I was even less impressed when instead of just doing the inspection on the car, like I had asked, they went ahead and did nearly $500 worth of temporary repairs. Temporary because they still weren’t able to tell me exactly what was going wrong.
I didn’t have $500. Nor did I want to spend that much on a car that we were told was only worth $400.
Thankfully, Canadian Tire owed up to their mistake. We were still charged $125, though. And the temporary fix really was temporary. When I went to pick it up, they told me that they already had troubles starting it when they moved it out of the garage.
We had reached the tipping point.
We were done with sinking any more money into a car that apparently had nothing wrong with it – but didn’t work.
In 2 months, we had spent over $1,000 on repairs and $250 on car rentals and cabs. (The cost of cabs would have been a lot more, but I was too cheap/stubborn and walked a lot instead.)
We had another $2,500 in quoted repairs still to be done. A quote that didn’t include new tires and a new windshield, which were also needed and could cost up to $1,500.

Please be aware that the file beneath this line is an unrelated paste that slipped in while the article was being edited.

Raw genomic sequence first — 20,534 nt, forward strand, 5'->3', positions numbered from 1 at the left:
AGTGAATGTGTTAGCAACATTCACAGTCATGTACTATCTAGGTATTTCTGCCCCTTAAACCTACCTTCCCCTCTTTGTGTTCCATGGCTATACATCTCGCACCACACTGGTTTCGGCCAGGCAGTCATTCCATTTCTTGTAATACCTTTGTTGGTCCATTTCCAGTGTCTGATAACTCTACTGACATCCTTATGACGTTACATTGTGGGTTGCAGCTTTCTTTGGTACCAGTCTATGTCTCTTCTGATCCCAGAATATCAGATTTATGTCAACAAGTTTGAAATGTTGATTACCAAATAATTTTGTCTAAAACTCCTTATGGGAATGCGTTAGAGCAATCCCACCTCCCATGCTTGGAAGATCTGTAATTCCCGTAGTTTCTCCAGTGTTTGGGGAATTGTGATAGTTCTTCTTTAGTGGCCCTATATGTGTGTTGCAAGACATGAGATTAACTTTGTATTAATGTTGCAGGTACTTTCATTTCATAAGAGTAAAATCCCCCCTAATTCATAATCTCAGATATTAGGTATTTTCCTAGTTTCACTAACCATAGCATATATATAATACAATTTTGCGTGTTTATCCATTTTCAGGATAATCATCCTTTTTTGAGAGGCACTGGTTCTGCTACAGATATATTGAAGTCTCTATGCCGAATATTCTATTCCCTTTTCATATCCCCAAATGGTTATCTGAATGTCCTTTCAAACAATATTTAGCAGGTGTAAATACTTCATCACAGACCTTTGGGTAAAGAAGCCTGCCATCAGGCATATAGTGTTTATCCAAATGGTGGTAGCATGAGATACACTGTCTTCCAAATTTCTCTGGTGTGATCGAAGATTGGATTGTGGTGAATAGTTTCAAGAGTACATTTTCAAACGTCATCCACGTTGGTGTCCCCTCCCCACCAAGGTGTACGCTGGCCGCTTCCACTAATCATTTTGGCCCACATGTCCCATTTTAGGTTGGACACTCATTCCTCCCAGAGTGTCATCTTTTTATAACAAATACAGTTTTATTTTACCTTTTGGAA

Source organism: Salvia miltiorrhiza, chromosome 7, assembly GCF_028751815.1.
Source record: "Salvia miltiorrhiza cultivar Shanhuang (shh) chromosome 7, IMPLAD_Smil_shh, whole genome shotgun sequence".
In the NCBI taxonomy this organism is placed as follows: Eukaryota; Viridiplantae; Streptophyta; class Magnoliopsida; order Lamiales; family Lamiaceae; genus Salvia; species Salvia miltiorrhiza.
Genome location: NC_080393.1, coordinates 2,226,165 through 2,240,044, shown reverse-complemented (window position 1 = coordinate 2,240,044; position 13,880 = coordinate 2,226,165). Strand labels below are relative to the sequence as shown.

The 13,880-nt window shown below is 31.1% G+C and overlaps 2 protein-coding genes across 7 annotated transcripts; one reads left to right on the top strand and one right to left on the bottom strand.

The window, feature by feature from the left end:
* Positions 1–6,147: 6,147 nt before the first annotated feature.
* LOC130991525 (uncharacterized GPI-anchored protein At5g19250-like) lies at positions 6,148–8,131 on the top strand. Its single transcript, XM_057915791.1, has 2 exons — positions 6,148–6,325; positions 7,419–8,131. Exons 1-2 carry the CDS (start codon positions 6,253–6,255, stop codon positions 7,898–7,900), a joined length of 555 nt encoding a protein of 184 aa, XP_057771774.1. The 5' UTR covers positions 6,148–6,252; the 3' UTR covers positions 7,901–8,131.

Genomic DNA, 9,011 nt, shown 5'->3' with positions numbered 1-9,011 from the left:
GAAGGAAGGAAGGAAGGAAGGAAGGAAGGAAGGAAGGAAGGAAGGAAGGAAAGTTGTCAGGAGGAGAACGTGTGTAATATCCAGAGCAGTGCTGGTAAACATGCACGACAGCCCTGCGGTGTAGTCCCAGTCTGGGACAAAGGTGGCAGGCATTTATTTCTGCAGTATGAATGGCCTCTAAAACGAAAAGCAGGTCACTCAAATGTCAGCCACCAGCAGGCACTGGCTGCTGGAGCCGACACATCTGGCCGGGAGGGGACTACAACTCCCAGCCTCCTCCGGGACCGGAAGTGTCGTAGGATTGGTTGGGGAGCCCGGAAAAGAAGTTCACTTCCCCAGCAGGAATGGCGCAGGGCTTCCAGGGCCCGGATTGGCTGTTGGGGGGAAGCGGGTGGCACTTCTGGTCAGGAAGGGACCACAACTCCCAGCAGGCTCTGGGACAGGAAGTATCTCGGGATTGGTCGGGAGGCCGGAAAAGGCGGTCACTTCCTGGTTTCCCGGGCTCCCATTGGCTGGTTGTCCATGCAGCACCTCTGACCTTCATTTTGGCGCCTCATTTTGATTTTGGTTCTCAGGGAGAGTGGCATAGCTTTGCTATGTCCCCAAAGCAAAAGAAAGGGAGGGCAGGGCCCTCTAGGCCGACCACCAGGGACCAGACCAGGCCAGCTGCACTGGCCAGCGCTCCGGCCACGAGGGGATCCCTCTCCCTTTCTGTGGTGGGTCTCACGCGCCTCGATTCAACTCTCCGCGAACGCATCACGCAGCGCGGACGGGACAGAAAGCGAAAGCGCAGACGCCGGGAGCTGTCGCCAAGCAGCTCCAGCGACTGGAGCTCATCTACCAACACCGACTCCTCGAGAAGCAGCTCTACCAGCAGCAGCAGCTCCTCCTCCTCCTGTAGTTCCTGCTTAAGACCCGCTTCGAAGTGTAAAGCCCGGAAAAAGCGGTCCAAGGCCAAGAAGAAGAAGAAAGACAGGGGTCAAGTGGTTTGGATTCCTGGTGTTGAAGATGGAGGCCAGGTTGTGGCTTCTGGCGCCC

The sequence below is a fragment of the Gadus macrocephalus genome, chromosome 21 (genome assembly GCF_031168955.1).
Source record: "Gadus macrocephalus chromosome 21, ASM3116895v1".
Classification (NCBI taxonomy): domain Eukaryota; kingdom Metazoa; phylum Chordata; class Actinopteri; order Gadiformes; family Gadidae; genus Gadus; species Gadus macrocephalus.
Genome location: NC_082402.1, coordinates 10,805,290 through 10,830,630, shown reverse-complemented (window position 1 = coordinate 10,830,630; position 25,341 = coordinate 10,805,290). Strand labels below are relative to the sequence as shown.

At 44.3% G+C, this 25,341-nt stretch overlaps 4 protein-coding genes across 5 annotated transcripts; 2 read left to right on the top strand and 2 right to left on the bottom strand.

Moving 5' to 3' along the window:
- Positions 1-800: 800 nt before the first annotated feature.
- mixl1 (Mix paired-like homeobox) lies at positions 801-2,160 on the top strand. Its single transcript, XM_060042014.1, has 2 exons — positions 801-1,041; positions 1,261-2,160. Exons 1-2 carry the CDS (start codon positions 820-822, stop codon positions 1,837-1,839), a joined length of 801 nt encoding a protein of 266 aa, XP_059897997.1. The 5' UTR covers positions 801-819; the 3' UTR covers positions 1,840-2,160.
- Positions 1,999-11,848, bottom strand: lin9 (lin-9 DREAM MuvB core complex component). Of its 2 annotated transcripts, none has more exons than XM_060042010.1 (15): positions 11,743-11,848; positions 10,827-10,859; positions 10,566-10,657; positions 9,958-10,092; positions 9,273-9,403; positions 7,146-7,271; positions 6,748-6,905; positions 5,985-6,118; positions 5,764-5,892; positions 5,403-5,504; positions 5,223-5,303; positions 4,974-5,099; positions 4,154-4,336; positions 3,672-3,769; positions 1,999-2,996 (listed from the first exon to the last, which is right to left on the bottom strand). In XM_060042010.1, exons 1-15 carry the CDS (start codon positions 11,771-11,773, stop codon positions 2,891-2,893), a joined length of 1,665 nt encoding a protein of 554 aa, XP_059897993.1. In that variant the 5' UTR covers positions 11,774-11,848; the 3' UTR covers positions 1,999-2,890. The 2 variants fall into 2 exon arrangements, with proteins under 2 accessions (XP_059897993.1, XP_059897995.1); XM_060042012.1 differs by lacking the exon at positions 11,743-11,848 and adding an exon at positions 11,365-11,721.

5 different mechanics looked at the car, and no one could tell me what was wrong.
It was a very stressful situation to deal with. Not knowing if the car would start in the morning affected our sleep. I had just started a new job and didn’t want to make a bad first impression by being late or by not being able to show up at all.
When the car did start, I was a nervous wreck driving. Would it suddenly die on the highway? Would the engine start on fire? Or would I be left stranded again?
With winter right around the corner, we need reliable transportation. Being stranded at 7 pm in August sucked. There was no way I was going to risk being stranded at 4 am in January.